Tuesday, January 17, 2023

Eating too much fish ‘increases risk of exposure to toxic carcinogenic chemicals’

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Eating too much fish could increase your risk of exposure to toxic “forever chemicals,” experts warn.

Known as PFAS or perfluoroalkyl substances, these chemicals have been linked to cancer and suppression of the immune system.

In the home, they are used in non-stick cooking utensils such as pots and pans.

But researchers in the US have now said these chemicals have also been found in fish caught in lakes and rivers.

PFAS are also associated with elevated cholesterol, reproductive and developmental problems, and other adverse health effects.

Scientists at the Environmental Working Group (EWG) found that mean levels of PFAS in freshwater fish in the US were 280 times higher than the chemicals detected in some commercially caught and sold fish.

The test data showed that consumption of a single meal of freshwater fish could result in exposure to PFAS similar to that of consuming store-bought fish every day for a year.

The study’s lead author, MD David Andrews, said: “People who consume freshwater fish, particularly those who regularly catch and eat fish, are at risk of reaching alarming levels of PFAS in their bodies.

“Growing up, I would go fishing every week and eat these fish. But now when I see fish, all I think about is PFAS contamination.”

The chemical that has always been found at the highest concentrations in freshwater fish has been PFOS, or sulfonic acid, accounting for about three quarters of all PFAS detections on average.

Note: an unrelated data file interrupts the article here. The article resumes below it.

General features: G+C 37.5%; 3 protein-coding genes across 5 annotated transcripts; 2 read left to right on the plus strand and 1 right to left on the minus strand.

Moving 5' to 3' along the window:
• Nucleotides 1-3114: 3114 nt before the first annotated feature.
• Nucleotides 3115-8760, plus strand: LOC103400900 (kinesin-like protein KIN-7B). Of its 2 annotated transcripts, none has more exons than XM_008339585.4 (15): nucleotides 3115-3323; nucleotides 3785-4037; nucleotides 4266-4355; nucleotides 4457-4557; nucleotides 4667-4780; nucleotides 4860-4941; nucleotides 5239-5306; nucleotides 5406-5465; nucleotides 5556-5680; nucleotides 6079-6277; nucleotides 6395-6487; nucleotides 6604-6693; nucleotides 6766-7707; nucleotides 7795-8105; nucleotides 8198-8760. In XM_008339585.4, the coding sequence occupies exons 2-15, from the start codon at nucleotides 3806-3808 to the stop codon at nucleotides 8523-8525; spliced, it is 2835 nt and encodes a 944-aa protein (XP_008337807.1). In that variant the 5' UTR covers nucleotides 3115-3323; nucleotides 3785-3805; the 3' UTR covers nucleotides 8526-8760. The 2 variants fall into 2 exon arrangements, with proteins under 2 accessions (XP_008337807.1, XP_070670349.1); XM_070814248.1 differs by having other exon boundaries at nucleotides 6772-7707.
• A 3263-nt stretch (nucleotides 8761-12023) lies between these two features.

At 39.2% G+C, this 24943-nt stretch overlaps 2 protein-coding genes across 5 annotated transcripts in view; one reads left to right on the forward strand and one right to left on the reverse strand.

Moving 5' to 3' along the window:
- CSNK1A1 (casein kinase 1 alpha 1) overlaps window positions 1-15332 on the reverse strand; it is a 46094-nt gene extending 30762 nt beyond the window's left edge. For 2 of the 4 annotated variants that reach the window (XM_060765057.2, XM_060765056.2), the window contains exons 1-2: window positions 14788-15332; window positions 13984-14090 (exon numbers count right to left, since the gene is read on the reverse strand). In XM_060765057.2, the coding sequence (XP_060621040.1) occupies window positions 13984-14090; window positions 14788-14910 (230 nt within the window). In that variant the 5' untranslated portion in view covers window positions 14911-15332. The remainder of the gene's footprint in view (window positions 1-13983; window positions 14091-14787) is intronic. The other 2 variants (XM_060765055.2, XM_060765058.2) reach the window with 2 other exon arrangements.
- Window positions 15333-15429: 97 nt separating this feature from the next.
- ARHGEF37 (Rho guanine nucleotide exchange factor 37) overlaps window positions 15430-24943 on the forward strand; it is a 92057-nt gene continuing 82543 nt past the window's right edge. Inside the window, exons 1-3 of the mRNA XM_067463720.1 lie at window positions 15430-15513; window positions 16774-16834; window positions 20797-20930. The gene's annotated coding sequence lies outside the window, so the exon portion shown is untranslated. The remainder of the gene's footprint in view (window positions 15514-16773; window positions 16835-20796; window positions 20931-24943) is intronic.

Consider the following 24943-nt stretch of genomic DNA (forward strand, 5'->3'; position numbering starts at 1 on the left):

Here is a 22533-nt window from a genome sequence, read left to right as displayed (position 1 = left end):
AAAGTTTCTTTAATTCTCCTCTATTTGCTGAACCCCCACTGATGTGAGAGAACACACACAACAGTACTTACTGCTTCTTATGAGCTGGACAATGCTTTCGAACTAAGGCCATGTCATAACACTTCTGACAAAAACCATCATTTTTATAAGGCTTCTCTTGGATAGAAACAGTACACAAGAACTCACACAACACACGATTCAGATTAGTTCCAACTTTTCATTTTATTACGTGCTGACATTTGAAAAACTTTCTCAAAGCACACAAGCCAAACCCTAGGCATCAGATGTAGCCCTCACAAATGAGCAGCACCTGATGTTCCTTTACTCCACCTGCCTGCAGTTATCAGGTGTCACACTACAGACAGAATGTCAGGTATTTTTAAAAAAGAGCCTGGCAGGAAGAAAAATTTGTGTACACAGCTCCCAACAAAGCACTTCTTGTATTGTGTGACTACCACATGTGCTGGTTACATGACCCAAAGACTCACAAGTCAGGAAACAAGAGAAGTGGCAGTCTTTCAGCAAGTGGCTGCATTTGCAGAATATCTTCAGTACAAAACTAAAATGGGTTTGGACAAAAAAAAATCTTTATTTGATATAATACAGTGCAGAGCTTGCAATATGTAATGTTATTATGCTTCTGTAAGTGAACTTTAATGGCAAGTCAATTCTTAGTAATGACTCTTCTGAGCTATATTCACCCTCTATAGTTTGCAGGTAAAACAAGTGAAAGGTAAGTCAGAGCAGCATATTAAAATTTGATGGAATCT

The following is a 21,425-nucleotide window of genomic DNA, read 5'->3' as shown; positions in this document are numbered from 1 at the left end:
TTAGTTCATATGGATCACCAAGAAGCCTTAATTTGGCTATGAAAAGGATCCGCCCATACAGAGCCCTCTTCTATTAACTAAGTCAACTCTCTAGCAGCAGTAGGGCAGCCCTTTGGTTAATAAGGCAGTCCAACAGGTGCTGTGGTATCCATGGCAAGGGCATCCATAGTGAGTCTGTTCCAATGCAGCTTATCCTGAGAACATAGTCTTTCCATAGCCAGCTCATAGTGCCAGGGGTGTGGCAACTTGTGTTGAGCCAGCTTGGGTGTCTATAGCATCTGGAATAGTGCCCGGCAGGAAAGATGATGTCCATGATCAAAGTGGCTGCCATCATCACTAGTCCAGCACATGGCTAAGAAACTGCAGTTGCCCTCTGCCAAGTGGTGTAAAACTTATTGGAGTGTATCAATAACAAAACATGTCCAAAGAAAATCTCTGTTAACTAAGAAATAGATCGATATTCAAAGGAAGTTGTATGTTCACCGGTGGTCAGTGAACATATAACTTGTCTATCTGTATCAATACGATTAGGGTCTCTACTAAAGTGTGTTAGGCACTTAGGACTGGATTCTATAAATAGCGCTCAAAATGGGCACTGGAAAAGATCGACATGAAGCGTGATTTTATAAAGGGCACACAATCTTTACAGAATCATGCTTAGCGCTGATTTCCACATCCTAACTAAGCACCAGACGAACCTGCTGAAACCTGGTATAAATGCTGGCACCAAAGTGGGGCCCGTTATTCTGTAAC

Scott Faber, EWG’s senior vice president for government affairs, said: “These test results are stunning.

“Eating a bass is equivalent to drinking PFOS-contaminated water for a month.”

Eating PFOS-contaminated freshwater fish can lead to a “significant” rise in blood serum levels of the eternal chemical, creating potential health risks, experts say.

Even the occasional consumption of freshwater fish can increase levels of PFOS in the body, scientists say.

Project leader Nadia Barbo, a graduate student at Duke University, said: “The extent to which PFAS has contaminated fish is staggering.

“There should be a single health-protecting fish consumption recommendation for freshwater fish nationwide.”

The researchers analyzed data from more than 500 samples of fish fillets collected in the United States between 2013 and 2015.

The mean level of total PFAS in fish fillets was 9,500 nanograms per kilo, with a mean level of 11,800 nanograms per kilo in the Great Lakes.

The co-author of the study, Dr. Tasha Stoiber said: “PFAS contaminate fish in the United States with higher concentrations in the Great Lakes and fish caught in urban areas.

“PFAS do not go away when products are thrown away or washed away. Our research shows that the most common disposal methods can ultimately lead to further pollution.”

She said freshwater fish are an important source of protein for many people and PFAS contamination threatens those who cannot afford to buy commercial seafood.

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